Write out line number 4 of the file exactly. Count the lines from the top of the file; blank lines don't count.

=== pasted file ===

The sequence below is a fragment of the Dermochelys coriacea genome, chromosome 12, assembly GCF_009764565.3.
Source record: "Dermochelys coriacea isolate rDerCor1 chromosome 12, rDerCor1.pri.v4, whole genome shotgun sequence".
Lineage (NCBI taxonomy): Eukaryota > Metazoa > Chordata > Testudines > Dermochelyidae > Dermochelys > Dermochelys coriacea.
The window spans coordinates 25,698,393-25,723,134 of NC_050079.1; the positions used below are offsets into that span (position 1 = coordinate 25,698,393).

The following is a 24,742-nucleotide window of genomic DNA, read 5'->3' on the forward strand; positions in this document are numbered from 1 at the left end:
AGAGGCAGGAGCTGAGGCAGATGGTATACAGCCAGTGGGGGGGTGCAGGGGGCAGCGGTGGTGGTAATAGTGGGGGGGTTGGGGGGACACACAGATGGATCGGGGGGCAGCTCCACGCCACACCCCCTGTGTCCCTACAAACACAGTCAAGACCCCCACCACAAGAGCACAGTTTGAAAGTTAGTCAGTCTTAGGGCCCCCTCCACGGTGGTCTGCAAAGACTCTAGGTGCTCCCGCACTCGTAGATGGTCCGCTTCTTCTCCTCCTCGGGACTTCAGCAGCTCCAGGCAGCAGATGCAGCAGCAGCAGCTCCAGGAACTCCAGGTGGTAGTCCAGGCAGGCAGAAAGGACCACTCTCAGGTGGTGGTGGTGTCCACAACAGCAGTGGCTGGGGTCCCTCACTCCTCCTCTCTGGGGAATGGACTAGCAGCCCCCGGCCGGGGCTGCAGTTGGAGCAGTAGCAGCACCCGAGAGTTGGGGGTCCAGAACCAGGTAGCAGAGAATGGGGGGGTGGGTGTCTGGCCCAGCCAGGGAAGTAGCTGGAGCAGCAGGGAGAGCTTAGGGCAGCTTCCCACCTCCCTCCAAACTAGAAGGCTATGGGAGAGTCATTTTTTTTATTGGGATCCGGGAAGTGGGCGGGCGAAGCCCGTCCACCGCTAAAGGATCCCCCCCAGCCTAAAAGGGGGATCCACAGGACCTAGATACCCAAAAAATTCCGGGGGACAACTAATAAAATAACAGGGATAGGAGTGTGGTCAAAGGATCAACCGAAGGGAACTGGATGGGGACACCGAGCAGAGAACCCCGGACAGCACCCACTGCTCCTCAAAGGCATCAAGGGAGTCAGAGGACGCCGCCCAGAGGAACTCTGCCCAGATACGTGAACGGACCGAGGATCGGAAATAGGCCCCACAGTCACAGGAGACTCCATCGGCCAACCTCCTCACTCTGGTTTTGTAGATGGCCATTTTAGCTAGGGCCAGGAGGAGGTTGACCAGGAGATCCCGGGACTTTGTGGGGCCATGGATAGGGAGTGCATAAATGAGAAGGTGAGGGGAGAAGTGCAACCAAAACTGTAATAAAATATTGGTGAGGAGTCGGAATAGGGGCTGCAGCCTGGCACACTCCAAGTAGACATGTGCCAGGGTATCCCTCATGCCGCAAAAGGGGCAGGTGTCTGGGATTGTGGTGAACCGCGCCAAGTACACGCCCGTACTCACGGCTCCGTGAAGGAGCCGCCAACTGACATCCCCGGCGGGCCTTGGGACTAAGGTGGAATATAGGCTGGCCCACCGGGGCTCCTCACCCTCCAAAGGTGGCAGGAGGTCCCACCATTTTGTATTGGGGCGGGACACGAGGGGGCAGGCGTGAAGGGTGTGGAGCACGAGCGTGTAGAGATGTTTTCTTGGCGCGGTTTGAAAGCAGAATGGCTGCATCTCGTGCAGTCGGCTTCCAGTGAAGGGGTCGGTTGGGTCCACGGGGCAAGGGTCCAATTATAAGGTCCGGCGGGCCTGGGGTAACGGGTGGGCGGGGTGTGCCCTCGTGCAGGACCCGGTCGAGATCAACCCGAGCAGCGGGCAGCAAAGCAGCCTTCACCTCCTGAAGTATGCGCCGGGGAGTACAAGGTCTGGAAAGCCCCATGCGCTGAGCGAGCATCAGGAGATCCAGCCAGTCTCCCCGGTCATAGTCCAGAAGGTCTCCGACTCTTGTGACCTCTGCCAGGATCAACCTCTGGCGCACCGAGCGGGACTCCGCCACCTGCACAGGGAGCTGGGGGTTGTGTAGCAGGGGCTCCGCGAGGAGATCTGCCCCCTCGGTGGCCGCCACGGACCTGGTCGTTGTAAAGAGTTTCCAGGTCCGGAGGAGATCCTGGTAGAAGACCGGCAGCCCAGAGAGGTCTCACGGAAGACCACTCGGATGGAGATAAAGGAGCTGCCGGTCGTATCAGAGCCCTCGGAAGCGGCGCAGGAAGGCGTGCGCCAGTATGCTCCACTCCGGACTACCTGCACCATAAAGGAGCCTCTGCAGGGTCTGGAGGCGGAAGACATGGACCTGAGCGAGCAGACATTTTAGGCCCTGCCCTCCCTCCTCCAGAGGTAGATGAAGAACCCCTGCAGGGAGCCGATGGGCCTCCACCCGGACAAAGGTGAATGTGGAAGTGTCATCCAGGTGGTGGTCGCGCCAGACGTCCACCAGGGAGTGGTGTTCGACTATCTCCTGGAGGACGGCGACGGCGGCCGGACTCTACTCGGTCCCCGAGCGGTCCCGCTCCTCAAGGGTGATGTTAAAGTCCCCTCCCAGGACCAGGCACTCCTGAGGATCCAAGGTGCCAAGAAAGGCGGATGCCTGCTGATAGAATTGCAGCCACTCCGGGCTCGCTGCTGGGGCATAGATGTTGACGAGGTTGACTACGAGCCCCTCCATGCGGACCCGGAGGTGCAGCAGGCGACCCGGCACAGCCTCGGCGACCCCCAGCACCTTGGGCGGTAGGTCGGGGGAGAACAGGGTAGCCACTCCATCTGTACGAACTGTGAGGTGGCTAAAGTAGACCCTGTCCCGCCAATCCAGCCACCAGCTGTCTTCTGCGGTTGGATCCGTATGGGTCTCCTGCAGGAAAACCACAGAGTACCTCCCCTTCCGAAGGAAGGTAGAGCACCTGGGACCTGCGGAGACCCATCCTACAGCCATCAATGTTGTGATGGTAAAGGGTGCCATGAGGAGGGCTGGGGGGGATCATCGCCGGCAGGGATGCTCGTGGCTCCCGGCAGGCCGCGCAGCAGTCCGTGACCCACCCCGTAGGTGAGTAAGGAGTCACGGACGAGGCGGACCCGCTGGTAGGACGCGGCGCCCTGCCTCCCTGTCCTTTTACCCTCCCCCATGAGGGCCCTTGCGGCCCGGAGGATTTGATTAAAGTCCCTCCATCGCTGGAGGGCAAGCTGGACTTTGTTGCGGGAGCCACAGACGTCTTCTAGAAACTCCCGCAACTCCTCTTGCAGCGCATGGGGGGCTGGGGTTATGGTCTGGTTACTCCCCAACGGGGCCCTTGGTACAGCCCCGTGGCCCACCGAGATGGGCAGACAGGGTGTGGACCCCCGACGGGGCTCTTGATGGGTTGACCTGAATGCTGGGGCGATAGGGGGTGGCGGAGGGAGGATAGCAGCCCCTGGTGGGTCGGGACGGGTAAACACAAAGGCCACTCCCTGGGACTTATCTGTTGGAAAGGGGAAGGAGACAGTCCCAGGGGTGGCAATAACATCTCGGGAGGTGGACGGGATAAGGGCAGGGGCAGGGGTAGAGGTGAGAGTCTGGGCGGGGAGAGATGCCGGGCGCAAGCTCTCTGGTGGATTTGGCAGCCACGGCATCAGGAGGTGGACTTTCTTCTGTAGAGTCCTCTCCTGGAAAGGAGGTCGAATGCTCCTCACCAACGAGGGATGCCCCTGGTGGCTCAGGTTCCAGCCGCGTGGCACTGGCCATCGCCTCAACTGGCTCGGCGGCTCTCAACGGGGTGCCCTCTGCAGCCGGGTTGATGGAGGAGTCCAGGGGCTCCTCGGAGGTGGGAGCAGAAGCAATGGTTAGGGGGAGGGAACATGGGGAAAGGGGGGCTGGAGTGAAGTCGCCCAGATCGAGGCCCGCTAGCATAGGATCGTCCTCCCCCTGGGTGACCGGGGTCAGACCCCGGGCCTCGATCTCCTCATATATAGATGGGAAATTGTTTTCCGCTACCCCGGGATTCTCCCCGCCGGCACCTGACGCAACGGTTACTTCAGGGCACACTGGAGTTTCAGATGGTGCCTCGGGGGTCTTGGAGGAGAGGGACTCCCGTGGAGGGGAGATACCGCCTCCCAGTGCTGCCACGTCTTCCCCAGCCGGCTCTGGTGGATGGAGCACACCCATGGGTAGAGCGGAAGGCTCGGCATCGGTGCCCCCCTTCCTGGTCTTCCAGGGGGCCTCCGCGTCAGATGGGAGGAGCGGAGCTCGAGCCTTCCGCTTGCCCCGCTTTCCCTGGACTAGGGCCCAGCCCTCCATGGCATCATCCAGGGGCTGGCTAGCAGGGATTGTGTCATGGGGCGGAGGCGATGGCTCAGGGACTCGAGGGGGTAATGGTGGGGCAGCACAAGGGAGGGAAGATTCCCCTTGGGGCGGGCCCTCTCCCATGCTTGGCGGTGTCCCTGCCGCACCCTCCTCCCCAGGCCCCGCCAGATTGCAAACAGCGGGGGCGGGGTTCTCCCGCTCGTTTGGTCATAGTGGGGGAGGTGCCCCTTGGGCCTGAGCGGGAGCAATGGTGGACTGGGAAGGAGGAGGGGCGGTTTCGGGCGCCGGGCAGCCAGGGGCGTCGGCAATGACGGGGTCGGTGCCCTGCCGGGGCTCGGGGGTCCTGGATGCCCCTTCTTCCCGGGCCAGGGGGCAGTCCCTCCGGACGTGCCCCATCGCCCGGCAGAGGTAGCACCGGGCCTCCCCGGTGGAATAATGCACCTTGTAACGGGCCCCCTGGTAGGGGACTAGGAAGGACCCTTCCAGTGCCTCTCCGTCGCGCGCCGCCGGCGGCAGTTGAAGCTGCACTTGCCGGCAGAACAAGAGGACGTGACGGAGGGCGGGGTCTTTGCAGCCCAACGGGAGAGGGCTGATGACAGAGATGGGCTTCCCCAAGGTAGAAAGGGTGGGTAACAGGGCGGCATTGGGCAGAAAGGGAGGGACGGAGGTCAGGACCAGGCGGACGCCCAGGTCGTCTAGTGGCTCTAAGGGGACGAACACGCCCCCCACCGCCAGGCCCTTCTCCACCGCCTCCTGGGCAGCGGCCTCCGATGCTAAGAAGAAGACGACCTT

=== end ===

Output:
The window spans coordinates 25,698,393-25,723,134 of NC_050079.1; the positions used below are offsets into that span (position 1 = coordinate 25,698,393).